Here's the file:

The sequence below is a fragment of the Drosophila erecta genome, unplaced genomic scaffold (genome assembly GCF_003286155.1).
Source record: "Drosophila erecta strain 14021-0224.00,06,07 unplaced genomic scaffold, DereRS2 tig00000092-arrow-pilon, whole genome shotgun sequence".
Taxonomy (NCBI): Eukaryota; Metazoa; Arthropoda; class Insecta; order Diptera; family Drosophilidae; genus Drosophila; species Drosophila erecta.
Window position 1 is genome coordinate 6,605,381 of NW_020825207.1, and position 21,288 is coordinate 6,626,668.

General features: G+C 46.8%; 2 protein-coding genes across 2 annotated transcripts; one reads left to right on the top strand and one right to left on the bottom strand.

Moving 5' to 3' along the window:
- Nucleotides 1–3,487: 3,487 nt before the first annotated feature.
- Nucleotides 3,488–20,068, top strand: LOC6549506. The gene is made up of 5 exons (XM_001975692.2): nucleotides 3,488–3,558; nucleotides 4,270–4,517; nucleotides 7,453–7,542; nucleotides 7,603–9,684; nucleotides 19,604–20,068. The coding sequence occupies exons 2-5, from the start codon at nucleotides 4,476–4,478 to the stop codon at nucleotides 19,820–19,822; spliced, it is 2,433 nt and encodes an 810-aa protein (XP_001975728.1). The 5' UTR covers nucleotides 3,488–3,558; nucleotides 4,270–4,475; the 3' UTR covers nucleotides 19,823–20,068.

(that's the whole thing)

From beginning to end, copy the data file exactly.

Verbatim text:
The sequence below is a fragment of the Drosophila erecta genome, unplaced genomic scaffold (genome assembly GCF_003286155.1).
Source record: "Drosophila erecta strain 14021-0224.00,06,07 unplaced genomic scaffold, DereRS2 tig00000092-arrow-pilon, whole genome shotgun sequence".
Taxonomy (NCBI): Eukaryota; Metazoa; Arthropoda; class Insecta; order Diptera; family Drosophilidae; genus Drosophila; species Drosophila erecta.
Window position 1 is genome coordinate 6,605,381 of NW_020825207.1, and position 21,288 is coordinate 6,626,668.

General features: G+C 46.8%; 2 protein-coding genes across 2 annotated transcripts; one reads left to right on the top strand and one right to left on the bottom strand.

Moving 5' to 3' along the window:
- Nucleotides 1–3,487: 3,487 nt before the first annotated feature.
- Nucleotides 3,488–20,068, top strand: LOC6549506. The gene is made up of 5 exons (XM_001975692.2): nucleotides 3,488–3,558; nucleotides 4,270–4,517; nucleotides 7,453–7,542; nucleotides 7,603–9,684; nucleotides 19,604–20,068. The coding sequence occupies exons 2-5, from the start codon at nucleotides 4,476–4,478 to the stop codon at nucleotides 19,820–19,822; spliced, it is 2,433 nt and encodes an 810-aa protein (XP_001975728.1). The 5' UTR covers nucleotides 3,488–3,558; nucleotides 4,270–4,475; the 3' UTR covers nucleotides 19,823–20,068.